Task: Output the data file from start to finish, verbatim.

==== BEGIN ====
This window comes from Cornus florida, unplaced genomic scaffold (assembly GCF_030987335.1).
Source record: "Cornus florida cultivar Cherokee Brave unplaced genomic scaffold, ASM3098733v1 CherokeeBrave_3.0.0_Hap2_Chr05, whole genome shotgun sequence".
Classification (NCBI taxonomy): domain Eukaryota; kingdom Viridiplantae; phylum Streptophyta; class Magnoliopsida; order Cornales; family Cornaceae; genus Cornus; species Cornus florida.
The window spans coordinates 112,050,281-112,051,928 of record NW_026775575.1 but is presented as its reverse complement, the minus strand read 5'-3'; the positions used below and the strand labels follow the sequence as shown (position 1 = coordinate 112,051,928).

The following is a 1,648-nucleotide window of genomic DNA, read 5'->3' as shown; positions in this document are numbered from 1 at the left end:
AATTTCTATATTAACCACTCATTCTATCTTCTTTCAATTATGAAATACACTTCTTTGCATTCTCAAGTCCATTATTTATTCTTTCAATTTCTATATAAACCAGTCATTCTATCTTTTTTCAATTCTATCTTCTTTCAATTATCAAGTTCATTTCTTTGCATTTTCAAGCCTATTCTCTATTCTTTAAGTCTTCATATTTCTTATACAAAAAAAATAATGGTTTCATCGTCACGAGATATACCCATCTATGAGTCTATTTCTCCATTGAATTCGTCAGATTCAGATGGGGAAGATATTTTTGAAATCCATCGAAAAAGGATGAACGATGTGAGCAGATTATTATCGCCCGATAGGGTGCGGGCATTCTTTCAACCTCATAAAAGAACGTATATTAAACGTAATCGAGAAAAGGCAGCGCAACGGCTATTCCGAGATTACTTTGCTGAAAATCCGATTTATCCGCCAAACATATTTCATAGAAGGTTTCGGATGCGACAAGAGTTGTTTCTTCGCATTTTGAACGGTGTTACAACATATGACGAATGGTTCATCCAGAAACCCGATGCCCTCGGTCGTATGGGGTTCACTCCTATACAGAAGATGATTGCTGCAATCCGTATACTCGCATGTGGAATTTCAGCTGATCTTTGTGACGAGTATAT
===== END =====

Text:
This window comes from Cornus florida, unplaced genomic scaffold (assembly GCF_030987335.1).
Source record: "Cornus florida cultivar Cherokee Brave unplaced genomic scaffold, ASM3098733v1 CherokeeBrave_3.0.0_Hap2_Chr05, whole genome shotgun sequence".
Classification (NCBI taxonomy): domain Eukaryota; kingdom Viridiplantae; phylum Streptophyta; class Magnoliopsida; order Cornales; family Cornaceae; genus Cornus; species Cornus florida.
The window spans coordinates 112,050,281-112,051,928 of record NW_026775575.1 but is presented as its reverse complement, the minus strand read 5'-3'; the positions used below and the strand labels follow the sequence as shown (position 1 = coordinate 112,051,928).

The following is a 1,648-nucleotide window of genomic DNA, read 5'->3' as shown; positions in this document are numbered from 1 at the left end:
AATTTCTATATTAACCACTCATTCTATCTTCTTTCAATTATGAAATACACTTCTTTGCATTCTCAAGTCCATTATTTATTCTTTCAATTTCTATATAAACCAGTCATTCTATCTTTTTTCAATTCTATCTTCTTTCAATTATCAAGTTCATTTCTTTGCATTTTCAAGCCTATTCTCTATTCTTTAAGTCTTCATATTTCTTATACAAAAAAAATAATGGTTTCATCGTCACGAGATATACCCATCTATGAGTCTATTTCTCCATTGAATTCGTCAGATTCAGATGGGGAAGATATTTTTGAAATCCATCGAAAAAGGATGAACGATGTGAGCAGATTATTATCGCCCGATAGGGTGCGGGCATTCTTTCAACCTCATAAAAGAACGTATATTAAACGTAATCGAGAAAAGGCAGCGCAACGGCTATTCCGAGATTACTTTGCTGAAAATCCGATTTATCCGCCAAACATATTTCATAGAAGGTTTCGGATGCGACAAGAGTTGTTTCTTCGCATTTTGAACGGTGTTACAACATATGACGAATGGTTCATCCAGAAACCCGATGCCCTCGGTCGTATGGGGTTCACTCCTATACAGAAGATGATTGCTGCAATCCGTATACTCGCATGTGGAATTTCAGCTGATCTTTGTGACGAGTATAT